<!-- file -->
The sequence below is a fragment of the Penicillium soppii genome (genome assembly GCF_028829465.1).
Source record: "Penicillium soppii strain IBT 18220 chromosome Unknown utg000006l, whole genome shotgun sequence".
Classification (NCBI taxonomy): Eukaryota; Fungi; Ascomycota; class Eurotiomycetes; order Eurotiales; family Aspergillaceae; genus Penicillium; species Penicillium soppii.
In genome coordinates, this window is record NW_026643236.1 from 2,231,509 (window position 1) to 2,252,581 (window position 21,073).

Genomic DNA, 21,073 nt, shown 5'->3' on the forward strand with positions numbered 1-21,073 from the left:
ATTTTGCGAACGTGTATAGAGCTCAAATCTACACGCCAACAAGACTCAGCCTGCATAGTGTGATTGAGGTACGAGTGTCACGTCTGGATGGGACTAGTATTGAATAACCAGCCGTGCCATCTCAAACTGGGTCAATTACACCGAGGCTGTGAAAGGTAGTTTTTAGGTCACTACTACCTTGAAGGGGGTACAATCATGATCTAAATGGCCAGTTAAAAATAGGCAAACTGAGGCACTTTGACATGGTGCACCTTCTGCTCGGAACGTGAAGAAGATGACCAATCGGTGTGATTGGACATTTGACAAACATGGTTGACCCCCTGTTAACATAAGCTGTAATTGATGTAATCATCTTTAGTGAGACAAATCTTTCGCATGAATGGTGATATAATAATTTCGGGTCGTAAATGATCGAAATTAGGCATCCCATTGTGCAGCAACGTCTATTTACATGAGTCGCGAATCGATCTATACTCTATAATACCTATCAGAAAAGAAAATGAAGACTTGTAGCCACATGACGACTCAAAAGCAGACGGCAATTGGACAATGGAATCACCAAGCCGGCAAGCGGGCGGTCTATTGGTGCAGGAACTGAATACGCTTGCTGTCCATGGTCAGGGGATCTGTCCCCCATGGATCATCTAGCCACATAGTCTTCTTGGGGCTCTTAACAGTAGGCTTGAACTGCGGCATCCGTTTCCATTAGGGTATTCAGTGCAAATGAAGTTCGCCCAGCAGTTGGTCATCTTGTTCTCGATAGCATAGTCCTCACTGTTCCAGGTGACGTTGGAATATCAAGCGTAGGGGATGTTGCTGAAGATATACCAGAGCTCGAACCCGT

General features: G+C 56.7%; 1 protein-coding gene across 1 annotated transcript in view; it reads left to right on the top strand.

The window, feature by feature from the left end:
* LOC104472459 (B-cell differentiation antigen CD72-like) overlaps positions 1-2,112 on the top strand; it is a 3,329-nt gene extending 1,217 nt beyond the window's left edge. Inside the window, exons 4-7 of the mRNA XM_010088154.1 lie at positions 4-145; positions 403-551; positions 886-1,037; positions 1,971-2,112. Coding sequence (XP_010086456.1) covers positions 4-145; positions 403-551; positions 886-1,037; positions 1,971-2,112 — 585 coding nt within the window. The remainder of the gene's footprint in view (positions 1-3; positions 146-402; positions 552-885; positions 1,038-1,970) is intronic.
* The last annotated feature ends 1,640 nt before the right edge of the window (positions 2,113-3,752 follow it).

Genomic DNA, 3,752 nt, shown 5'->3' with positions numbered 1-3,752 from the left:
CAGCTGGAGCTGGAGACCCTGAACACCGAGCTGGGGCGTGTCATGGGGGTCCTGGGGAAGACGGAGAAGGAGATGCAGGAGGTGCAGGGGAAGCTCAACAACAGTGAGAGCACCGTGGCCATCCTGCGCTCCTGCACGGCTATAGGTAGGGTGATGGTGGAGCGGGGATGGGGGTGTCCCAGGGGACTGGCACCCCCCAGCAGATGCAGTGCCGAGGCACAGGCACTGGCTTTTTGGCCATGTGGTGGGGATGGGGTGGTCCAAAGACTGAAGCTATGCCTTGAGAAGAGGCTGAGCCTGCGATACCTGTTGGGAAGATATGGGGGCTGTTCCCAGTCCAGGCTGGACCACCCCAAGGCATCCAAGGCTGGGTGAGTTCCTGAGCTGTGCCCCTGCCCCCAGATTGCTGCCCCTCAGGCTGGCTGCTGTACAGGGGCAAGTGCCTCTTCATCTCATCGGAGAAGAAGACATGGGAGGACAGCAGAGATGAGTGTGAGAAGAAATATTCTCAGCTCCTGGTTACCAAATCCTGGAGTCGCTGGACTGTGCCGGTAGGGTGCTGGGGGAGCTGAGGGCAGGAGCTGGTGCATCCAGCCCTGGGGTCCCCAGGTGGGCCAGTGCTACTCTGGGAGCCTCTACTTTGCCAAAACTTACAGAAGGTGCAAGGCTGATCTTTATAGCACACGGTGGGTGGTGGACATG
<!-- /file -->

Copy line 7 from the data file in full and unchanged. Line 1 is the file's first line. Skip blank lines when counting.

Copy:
General features: G+C 56.7%; 1 protein-coding gene across 1 annotated transcript in view; it reads left to right on the top strand.